The ring is glued in place with hot hide glue. It’s best to use low-tack painter’s tape as a clamp; it’s quick and easy.

Another Curvy Application

Doing the impossible. Bending a wide satinwood banding to a tight radius would be quite difficult. But formed as a circle, installation is easy.

Wider bandings and/or bandings made from difficult-to-bend woods can be made in a similar fashion. A recent project called for 316“-wide triple-line satinwood and black-dyed veneer inlay to be bent to a 218” radius. Satinwood is a stiff and brittle species not known for its bending qualities, so bending it to a tight radius from a straight section would have been quite difficult. To have any hope of it bending, the sections would have to be about 14” thick because it’s difficult to bend any inlay that is wider than it is thick.

The satinwood was sawn slightly thicker than desired then sanded to the precise thickness at a spindle sander (or a sanding drum  attachment mounted in a drill press). The strips are then steamed for 45 minutes (probably overkill, but satinwood is brittle).

Back-up plan. A thin piece of shim stock compresses the wood fibers and takes the pressure off as you bend the inlay.

The form is screwed to a board. A block is secured to the board just opposite the form’s flat. The gap between the two is equal to the thickness of the two satinwood strips, a backing piece of brass shim stock and a hose clamp. The shim stock prevents the outer strip from breaking out by keeping the fibers in compression. Have the hose clamps, nut driver and brass close at hand, because once the wood is removed from the steamer it cools quickly. With gloves on, remove the strips from your steam setup and place them and the brass in the form while firmly and quickly bending the satinwood to the form. Tighten the hose clamps and leave the strips to dry for 24 hours.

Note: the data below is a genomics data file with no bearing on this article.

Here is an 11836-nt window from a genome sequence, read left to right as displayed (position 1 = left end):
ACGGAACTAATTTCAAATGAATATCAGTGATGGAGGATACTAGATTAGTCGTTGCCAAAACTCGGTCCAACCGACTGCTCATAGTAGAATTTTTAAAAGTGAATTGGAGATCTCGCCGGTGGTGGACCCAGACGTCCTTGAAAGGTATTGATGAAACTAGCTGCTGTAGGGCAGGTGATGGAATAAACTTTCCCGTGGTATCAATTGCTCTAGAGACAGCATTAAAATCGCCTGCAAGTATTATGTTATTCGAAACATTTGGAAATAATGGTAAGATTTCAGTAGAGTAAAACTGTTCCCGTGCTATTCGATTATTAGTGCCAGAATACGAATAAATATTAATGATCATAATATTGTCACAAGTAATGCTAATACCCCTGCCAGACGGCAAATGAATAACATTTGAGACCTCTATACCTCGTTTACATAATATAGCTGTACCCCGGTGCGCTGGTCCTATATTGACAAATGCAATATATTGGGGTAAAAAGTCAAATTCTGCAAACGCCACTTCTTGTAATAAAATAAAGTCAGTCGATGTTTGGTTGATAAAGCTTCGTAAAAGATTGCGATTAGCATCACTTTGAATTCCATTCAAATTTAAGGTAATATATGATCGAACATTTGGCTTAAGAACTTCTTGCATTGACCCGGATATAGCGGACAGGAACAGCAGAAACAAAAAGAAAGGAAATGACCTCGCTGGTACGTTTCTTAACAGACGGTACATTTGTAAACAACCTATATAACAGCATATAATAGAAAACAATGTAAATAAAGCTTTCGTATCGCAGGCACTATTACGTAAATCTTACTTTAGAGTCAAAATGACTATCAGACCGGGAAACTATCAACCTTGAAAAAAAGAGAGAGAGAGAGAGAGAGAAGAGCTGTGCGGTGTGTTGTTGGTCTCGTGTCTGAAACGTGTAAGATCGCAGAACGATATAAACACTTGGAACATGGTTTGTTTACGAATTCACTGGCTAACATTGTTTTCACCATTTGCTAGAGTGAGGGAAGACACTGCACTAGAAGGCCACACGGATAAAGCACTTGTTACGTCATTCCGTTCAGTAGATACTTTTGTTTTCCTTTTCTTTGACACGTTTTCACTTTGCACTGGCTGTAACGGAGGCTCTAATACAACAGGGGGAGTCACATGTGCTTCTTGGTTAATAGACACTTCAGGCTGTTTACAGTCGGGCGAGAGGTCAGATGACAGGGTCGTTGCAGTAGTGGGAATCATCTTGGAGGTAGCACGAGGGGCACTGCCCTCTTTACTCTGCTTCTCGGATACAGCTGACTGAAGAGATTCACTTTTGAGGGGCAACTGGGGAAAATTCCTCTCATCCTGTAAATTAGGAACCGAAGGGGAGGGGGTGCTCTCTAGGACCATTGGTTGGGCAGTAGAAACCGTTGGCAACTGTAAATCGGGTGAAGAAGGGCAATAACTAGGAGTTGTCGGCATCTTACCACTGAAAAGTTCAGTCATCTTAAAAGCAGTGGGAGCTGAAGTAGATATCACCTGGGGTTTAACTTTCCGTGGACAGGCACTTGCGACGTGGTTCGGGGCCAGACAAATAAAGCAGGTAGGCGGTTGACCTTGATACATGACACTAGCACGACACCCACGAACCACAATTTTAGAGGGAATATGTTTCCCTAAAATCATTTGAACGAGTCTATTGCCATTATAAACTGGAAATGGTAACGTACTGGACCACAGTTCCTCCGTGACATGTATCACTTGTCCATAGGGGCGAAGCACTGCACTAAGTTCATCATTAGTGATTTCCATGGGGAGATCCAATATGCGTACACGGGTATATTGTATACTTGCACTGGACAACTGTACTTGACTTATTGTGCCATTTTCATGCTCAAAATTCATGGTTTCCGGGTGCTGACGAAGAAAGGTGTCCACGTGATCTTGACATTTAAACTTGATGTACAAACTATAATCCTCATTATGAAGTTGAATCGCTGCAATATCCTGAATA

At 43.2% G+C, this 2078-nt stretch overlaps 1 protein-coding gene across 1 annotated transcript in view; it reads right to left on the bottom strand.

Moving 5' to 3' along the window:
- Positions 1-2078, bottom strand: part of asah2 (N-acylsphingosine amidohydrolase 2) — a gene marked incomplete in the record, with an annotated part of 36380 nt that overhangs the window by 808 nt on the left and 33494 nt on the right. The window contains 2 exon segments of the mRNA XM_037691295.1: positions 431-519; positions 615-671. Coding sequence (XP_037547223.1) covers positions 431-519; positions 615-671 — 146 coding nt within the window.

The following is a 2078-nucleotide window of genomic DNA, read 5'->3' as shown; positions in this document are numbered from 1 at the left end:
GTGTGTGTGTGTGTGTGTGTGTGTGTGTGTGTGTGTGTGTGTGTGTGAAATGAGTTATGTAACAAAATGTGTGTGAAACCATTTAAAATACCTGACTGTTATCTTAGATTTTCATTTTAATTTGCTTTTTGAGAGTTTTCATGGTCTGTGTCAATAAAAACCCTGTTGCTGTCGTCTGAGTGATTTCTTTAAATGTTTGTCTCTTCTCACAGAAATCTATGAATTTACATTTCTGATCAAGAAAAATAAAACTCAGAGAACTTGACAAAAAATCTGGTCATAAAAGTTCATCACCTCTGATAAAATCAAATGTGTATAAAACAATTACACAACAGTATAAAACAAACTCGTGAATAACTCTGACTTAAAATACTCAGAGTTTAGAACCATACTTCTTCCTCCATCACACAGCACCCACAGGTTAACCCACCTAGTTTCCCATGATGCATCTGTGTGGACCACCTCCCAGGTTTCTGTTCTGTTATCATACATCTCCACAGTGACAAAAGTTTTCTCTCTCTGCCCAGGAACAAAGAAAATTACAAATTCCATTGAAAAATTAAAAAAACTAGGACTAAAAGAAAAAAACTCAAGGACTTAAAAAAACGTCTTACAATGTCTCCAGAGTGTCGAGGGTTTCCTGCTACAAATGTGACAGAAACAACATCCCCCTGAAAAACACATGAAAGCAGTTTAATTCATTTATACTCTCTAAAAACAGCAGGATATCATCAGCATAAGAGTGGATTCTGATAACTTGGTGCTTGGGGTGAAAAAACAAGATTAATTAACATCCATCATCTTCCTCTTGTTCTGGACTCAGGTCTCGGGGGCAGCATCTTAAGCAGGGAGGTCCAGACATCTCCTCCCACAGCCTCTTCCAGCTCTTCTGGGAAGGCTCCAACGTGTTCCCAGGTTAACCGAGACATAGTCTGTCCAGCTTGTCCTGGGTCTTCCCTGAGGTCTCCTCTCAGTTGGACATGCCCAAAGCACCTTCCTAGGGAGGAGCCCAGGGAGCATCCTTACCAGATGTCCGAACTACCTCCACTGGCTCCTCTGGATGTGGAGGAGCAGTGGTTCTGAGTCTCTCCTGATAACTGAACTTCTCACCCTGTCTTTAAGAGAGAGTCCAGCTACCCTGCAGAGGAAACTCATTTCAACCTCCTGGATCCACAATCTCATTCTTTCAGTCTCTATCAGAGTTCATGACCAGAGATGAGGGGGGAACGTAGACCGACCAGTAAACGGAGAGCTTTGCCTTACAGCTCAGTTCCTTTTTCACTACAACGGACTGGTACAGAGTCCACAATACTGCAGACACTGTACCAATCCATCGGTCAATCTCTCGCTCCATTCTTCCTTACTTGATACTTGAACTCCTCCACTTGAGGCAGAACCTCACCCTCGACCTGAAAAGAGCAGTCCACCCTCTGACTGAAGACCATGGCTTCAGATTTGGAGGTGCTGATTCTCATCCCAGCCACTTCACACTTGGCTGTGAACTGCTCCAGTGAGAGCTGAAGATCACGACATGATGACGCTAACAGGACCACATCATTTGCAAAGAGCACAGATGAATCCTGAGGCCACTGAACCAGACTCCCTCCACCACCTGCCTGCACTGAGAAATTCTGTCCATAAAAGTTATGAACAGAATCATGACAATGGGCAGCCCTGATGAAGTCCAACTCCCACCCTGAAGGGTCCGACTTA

Stronghold for curves. The ever-versatile hose clamp again proves its worth as banding is fit into a turned leg.

The black-dyed veneer is not steamed because it is not as stiff as the satinwood, and the steam could cause the dye to leach out and discolor the surrounding wood. Instead, just as in our earlier example, a few squirts of water and the heat from an iron do the job.

The three bent strips are glued together with white glue and clamped with the hose clamps as before. The individual rings are sawn as before.

We’re Not Done Yet

Finished leg. Even with a highly decorated leg, the curved banding adds visual interest.

Hose clamps are also used when a banding runs around a leg. Here a groove is formed on the lathe. A thin strip of banding is sawn on the band saw. Depending on the species, the banding may need some dry heat from an iron or a heated rod/pipe of the proper diameter to relax it enough to bend around the leg. A backing piece of shim stock eases the bend and keeps any fracturing to a minimum. Brush some hot hide glue in the groove, slip the banding into place and apply the hose clamp.

The only difficulty is that the hose clamp obscures the inlay, so you have to be sure that it remains in your groove while clamping. Fortunately, hide glue gels quickly and can be easily reactivated with heat, so after a few minutes you can temporarily remove the clamp to inspect the positioning and make any necessary changes. The area of the leg where the banding fits is left slightly oversized, so when the glue has dried it is remounted at the lathe and turned to the finished diameter.

Techniques such as these are my favorites. Take a seemingly complex detail and make it simple – and all the while you’re adding considerable visual interest to your furniture.